Archive for Thursday, January 31, 2008

The art couple

January 31, 2008

This is the first in a series of features on the artists who have works on display and for sale at Coffee Talk, located at 724 Main St.

Though Eudora residents Aman and Laura Reaka have been creating some type of art for as far back as they can remember, they had never actually tried to sell any of it.

While eating at Jasmine Restaurant last summer, as they usually do, they saw a sign across the street for the unopened Coffee Talk that said "coffee and fine art."

They asked the staff at Jasmine about it and were told to go across the street and talk with DeeAnn and David Alvarez.

They had always hoped a coffee house would open in Eudora, but they didn't think that friendship and a venue to present their art would be included in that package.

"We came and showed our stuff to DeeAnn (and David) and now we're very good friends. It's been awesome and it's a great place," Aman said.

Both Aman, who grew up in Paola and is a graphic artist for PlattForm advertising, and Laura, who is from Odessa, Mo., and is creative director for sports apparel company Jones and Mitchell, are artists by trade.

However, what they show at Coffee Talk does not resemble the art they do at their respective jobs. Laura is an illustrator and she has four pieces - one painting and three drawings - at Coffee Talk.

"The inspiration for what I do really just comes out of my head," Laura said. "It's purely just imaginative. My style is kind of Tim Burton, whimsical stuff."

Her largest piece, entitled "Moon Swing," is an acrylic painting of a girl with flowing blond hair swinging from a knotted, twisting tree with a dark green sky lit by a full moon.

The piece took a total of 32 hours for her to finish. She said that the piece sat dormant for several months, waiting for its maker to become inspired again.

"I started it a year ago, basically, and I had done the tree and painted it and it sat in our living room for nine months, probably - just sitting there waiting for the next step," she said."

The other three pieces are flowerpots with faces that have quaint smirks on their faces. The "Potheads," as they were named, take about seven to eight hours and are done with colored pencils and ink.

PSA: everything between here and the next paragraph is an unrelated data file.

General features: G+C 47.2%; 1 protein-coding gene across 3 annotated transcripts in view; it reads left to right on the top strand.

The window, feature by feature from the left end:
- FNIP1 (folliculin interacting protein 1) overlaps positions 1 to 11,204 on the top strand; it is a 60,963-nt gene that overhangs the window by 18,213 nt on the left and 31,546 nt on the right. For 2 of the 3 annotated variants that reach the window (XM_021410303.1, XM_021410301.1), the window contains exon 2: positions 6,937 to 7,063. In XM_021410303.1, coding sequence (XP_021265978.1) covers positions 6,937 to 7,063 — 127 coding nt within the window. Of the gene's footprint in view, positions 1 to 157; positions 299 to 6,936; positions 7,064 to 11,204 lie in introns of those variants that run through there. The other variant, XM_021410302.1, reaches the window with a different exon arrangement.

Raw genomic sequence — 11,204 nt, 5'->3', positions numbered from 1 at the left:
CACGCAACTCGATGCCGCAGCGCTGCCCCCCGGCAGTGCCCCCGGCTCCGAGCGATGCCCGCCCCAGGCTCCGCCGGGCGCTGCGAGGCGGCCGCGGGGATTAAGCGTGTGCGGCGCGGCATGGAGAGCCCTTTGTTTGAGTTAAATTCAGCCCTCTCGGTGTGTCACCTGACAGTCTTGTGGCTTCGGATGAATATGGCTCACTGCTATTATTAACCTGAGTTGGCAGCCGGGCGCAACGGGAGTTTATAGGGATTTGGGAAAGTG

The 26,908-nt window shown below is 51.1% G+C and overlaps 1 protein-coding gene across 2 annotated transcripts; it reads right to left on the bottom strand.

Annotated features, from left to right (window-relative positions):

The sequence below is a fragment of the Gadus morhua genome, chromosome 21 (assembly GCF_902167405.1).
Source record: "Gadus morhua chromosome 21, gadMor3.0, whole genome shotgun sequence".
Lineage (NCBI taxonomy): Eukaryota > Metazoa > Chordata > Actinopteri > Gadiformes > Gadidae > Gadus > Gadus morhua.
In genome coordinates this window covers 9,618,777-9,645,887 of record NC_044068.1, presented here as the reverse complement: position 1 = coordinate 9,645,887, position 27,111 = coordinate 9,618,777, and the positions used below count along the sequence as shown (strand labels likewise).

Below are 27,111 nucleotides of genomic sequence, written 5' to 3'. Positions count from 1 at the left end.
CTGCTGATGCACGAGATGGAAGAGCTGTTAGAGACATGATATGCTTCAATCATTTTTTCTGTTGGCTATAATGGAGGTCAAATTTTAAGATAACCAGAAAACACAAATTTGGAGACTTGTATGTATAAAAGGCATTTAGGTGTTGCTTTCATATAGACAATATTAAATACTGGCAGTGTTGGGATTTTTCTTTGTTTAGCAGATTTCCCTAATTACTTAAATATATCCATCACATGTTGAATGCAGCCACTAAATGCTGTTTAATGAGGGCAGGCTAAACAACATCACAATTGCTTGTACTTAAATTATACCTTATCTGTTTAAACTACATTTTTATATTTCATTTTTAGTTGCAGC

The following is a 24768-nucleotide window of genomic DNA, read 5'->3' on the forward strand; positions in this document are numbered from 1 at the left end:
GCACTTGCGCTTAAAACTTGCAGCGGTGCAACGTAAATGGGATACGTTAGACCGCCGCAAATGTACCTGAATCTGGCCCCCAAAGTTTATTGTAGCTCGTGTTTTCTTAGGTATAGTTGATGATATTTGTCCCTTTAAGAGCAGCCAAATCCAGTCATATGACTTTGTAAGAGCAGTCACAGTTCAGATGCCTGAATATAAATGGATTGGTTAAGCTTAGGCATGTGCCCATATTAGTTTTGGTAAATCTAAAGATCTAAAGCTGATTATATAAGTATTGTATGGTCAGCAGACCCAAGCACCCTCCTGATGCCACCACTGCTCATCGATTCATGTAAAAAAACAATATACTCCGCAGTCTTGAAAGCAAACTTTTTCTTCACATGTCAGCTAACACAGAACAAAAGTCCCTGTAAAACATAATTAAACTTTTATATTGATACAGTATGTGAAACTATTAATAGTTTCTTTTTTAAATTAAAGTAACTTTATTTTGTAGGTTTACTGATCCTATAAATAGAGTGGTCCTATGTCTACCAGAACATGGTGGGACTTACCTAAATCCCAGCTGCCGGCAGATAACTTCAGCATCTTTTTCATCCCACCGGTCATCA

While Aman draws at his job, it is his photography that he has chosen to display.

The prints that especially stand out are those of trees on the campus at Kansas University. However, they are not the typical shots of trees, as they were taken from the base of the tree trunk while looking upwards.

Of the shots, he said that he could just look up and see the print, which Laura attributed to the way being a graphic designer allows him to look things.

"Most trees, if you took a shot like that, it wouldn't work," he said. "But, you could just look up and see a print. I can see it and crop it in my brain before I even pick the camera up."

He thinks most good shots come as a result of putting himself into unfamiliar surroundings.

"Sometimes you just see it," he said. The key is to put yourself in a spot you haven't maybe been before."

They have enjoyed being able to have an outlet to show their work, and it has motivated them to produce more.

For Laura, the biggest hurdle to that productivity is the fact that inspiration doesn't always just make itself available.

"For me, I have to feel it," she said. "It really is stuff that I see in my head, and if I'm not feeling it, then I can't do it."

It's clear that she is enjoying what she does, though, when it elicits a chuckle from her.

"Usually, if I'm working on something, I can tell that I like it if it just makes me laugh," she said. "That's when I can tell that it pleases me enough."

The laughter can be heard throughout their home, alerting Aman that Laura is finished.

"It cracks me up when I hear her laughing at her own stuff," he said.

Aman keeps his camera in his car most of the time, but like most people work can be stressful and doesn't always lend itself to coming home and devoting time to his craft.

"It can be tough to come home from work and worry about the fine art," he said. "That's the great thing about photography -I don't have to sit down for eight hours, I just have to see it."

They plan to deliver more pieces to Coffee Talk in the coming months.

"We have a huge front porch, and I guarantee that when it's spring and it's nice out, we'll be out there doing some stuff - painting, drawing, all that stuff."

Aman and Laura's works can be seen and purchased at Coffee Talk, 724 Main St.


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